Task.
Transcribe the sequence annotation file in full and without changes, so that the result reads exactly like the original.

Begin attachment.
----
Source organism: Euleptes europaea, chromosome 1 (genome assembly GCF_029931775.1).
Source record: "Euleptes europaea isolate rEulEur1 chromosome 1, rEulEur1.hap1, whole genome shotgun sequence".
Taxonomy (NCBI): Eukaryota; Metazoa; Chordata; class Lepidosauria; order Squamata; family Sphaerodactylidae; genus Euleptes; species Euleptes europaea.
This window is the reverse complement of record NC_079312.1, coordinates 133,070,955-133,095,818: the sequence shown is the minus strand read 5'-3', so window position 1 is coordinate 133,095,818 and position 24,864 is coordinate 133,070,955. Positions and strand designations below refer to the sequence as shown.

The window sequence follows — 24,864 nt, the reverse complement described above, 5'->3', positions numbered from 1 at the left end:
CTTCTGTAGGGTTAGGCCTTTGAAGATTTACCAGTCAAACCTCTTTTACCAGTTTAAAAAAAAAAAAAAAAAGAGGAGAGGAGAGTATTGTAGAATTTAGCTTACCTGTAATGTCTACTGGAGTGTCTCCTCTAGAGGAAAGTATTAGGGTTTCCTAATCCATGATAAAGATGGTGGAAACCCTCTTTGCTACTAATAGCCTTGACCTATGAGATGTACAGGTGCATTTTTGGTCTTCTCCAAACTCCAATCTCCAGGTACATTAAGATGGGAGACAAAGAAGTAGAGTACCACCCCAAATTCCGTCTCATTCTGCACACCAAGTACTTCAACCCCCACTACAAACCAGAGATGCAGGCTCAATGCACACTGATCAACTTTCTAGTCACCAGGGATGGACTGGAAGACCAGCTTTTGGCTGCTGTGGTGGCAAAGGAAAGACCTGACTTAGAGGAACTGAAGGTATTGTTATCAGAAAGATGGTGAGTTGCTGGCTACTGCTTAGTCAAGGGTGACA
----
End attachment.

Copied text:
Source organism: Euleptes europaea, chromosome 1 (genome assembly GCF_029931775.1).
Source record: "Euleptes europaea isolate rEulEur1 chromosome 1, rEulEur1.hap1, whole genome shotgun sequence".
Taxonomy (NCBI): Eukaryota; Metazoa; Chordata; class Lepidosauria; order Squamata; family Sphaerodactylidae; genus Euleptes; species Euleptes europaea.
This window is the reverse complement of record NC_079312.1, coordinates 133,070,955-133,095,818: the sequence shown is the minus strand read 5'-3', so window position 1 is coordinate 133,095,818 and position 24,864 is coordinate 133,070,955. Positions and strand designations below refer to the sequence as shown.

The window sequence follows — 24,864 nt, the reverse complement described above, 5'->3', positions numbered from 1 at the left end:
CTTCTGTAGGGTTAGGCCTTTGAAGATTTACCAGTCAAACCTCTTTTACCAGTTTAAAAAAAAAAAAAAAAAGAGGAGAGGAGAGTATTGTAGAATTTAGCTTACCTGTAATGTCTACTGGAGTGTCTCCTCTAGAGGAAAGTATTAGGGTTTCCTAATCCATGATAAAGATGGTGGAAACCCTCTTTGCTACTAATAGCCTTGACCTATGAGATGTACAGGTGCATTTTTGGTCTTCTCCAAACTCCAATCTCCAGGTACATTAAGATGGGAGACAAAGAAGTAGAGTACCACCCCAAATTCCGTCTCATTCTGCACACCAAGTACTTCAACCCCCACTACAAACCAGAGATGCAGGCTCAATGCACACTGATCAACTTTCTAGTCACCAGGGATGGACTGGAAGACCAGCTTTTGGCTGCTGTGGTGGCAAAGGAAAGACCTGACTTAGAGGAACTGAAGGTATTGTTATCAGAAAGATGGTGAGTTGCTGGCTACTGCTTAGTCAAGGGTGACA